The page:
Job Retention Scheme (aka Furlough Scheme) Update
The Government issued yesterday, 15 April 2020, their Direction to HMRC regarding the Job Retention Scheme (“JRS”), which should be the definitive document setting out the rules of the Scheme. However, it is possible that further guidance or an amended Direction could be issued as the scheme develops and HMRC finds gaps or problems.
In summary, the JRS is the Government-backed scheme paying 80% of an employee’s salary, subject to a cap of £2,500 a month, for those employees who are unable to work and would otherwise be laid off as a result of the Covid-19 crisis.
Our previous notice regarding the introduction of the scheme and thereafter HMRC’s initial guidance can be found on our dedicated Covid-19 website page
Jim Harra, Head of HMRC during an interview with Radio 4 yesterday, confirmed that HMRC would have the online claim system ready for employers to make claims under the scheme by 20 April, as disclosed the week before when giving evidence at a virtual Treasury Committee hearing. In the interview, Mr Harra stated that payments under the scheme will be made to employers within four to six days of the claim being submitted, which means employers should have funds in place before the end of April to meet the April payroll run. He advised that the system had been tested earlier this week, with a couple of employers and had worked successfully.
Employers who operate their own payrolls, or their accountants and payroll bureau are now awaiting instructions on how to access the system and confirmation of what information is required to make the claim. At the moment we know that, as a minimum, the following information will be required:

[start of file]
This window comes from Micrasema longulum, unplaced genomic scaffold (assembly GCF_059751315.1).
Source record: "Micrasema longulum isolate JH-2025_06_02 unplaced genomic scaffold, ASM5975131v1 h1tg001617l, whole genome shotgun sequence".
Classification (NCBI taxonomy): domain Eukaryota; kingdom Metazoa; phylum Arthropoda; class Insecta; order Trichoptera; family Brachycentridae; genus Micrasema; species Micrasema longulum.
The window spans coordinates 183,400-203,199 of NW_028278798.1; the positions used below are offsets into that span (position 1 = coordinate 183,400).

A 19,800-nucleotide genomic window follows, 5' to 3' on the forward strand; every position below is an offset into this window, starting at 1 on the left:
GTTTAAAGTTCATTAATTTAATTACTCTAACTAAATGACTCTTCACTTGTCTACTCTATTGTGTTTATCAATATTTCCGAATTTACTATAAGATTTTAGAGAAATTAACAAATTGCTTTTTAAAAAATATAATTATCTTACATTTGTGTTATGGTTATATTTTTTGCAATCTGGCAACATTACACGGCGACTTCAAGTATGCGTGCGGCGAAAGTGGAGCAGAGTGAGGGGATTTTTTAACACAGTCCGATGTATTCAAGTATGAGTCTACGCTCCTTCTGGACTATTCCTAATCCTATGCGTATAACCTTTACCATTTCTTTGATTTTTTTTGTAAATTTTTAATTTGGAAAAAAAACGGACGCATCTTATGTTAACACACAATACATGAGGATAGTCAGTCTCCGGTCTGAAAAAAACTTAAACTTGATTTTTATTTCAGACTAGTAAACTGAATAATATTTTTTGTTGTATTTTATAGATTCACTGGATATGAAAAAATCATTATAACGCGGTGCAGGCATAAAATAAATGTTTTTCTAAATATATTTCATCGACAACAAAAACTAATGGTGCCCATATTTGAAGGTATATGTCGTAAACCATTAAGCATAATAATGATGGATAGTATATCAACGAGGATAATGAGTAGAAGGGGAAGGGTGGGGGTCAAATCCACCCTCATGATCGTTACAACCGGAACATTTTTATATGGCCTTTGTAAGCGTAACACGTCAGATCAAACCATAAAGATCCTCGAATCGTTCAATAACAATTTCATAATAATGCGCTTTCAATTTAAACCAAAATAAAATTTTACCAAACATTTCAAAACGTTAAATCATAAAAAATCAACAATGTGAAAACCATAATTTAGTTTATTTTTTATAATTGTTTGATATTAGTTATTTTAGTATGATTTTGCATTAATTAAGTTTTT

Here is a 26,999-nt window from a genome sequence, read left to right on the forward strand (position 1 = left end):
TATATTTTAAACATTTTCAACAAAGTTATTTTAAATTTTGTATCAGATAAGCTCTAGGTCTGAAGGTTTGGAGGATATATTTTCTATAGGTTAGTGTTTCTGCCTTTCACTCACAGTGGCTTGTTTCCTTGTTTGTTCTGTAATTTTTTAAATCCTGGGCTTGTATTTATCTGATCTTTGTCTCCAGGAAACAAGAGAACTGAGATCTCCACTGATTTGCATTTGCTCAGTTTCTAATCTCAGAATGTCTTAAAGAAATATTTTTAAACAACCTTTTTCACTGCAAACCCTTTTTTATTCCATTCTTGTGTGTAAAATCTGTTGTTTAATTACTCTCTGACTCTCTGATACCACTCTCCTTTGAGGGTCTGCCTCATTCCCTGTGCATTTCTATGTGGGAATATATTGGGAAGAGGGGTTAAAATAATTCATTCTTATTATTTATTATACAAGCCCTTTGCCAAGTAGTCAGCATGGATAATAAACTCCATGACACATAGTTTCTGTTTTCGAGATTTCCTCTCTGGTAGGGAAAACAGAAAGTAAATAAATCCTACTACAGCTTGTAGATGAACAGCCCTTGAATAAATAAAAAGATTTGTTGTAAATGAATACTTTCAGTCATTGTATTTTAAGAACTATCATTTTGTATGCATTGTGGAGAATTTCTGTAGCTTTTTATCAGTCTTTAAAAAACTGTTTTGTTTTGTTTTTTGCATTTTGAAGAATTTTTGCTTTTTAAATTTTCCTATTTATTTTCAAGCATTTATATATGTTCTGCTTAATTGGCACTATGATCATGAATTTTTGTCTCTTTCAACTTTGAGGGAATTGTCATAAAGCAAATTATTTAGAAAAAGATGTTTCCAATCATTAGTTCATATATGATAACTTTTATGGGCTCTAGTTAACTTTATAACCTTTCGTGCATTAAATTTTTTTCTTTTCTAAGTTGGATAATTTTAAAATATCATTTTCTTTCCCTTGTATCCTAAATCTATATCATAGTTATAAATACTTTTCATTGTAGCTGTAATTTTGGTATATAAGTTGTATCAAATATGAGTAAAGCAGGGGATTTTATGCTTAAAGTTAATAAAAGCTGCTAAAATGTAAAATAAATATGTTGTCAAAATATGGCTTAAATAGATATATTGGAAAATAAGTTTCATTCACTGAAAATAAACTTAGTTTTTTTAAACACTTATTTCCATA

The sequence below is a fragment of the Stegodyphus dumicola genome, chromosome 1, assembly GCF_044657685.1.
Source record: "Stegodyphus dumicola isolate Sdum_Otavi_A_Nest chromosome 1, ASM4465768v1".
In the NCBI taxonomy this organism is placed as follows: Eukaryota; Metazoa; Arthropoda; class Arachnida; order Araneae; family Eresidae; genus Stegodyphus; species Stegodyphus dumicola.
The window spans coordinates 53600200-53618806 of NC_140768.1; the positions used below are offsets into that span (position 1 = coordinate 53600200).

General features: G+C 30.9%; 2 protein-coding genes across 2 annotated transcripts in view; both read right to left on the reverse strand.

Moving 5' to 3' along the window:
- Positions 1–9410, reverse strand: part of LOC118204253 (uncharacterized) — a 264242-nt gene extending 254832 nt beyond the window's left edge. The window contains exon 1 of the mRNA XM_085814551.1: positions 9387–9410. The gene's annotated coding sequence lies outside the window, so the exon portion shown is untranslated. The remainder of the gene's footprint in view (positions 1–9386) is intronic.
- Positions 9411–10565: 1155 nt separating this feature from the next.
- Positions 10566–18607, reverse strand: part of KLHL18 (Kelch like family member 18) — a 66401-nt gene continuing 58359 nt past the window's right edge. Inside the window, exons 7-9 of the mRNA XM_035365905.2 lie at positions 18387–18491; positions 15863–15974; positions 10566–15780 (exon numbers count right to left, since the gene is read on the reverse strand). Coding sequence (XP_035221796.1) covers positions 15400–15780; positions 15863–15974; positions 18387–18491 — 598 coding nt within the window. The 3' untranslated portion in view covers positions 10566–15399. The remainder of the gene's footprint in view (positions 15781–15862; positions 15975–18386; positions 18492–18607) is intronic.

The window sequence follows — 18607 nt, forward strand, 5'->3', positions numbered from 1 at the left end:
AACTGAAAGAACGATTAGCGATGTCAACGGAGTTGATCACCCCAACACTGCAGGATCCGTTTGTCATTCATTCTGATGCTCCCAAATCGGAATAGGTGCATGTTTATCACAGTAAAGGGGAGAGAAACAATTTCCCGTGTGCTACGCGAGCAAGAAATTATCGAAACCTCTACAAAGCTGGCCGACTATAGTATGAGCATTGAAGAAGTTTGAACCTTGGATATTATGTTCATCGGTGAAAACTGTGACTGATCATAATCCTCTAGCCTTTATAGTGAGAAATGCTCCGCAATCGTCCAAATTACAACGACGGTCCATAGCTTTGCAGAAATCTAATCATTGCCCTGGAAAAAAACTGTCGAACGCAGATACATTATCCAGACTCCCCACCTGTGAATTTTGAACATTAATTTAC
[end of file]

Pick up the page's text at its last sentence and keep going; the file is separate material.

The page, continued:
- bank account number and sort code of the account you would like the grant paid into;
- name and telephone number of a contact to answer any queries;
- The Unique Tax Reference number (UTR) of your company or your Self-Assessment UTR if you are a Sole Trader or Partnership;
- The name, employee number and National Insurance number for each of your furloughed employees;
- The total amount you are claiming.
Our advice in respect of the system going live is to have patience, the system has been built in less than a month (the first phase of making tax digital took two years!) and all employers eligible for the scheme and desperate for the cash will be jumping on the system. So, although we hope not, there are likely to be teething issues. In addition to which, HMRC have the same staffing issues with employees working from home, self-isolation, shielding and caring for loved ones.
We have summarised below the highlights of what have been clarified or changed from previous guidance. There is also a link to the Government’s Direction, which is a simple three-page document.
Who is eligible?
The biggest change is that those who were on payroll from 19 March 2020 onwards (as opposed to the original proposed date of 28 February 2020) are eligible for furlough. Being “on payroll” means that they are registered on HMRC’s real time information system for PAYE.
Just as it was possible to back date claims for furlough to 1 March 2020 where employees had been sent home without work, it will be possible to back date claims for employees who started on or after 19 March 2020, provided they have also been sent home without work. It is estimated that this change will benefit 200,000 more employees, who were outside the scheme and were having to approach former employers.
Agreement to be furloughed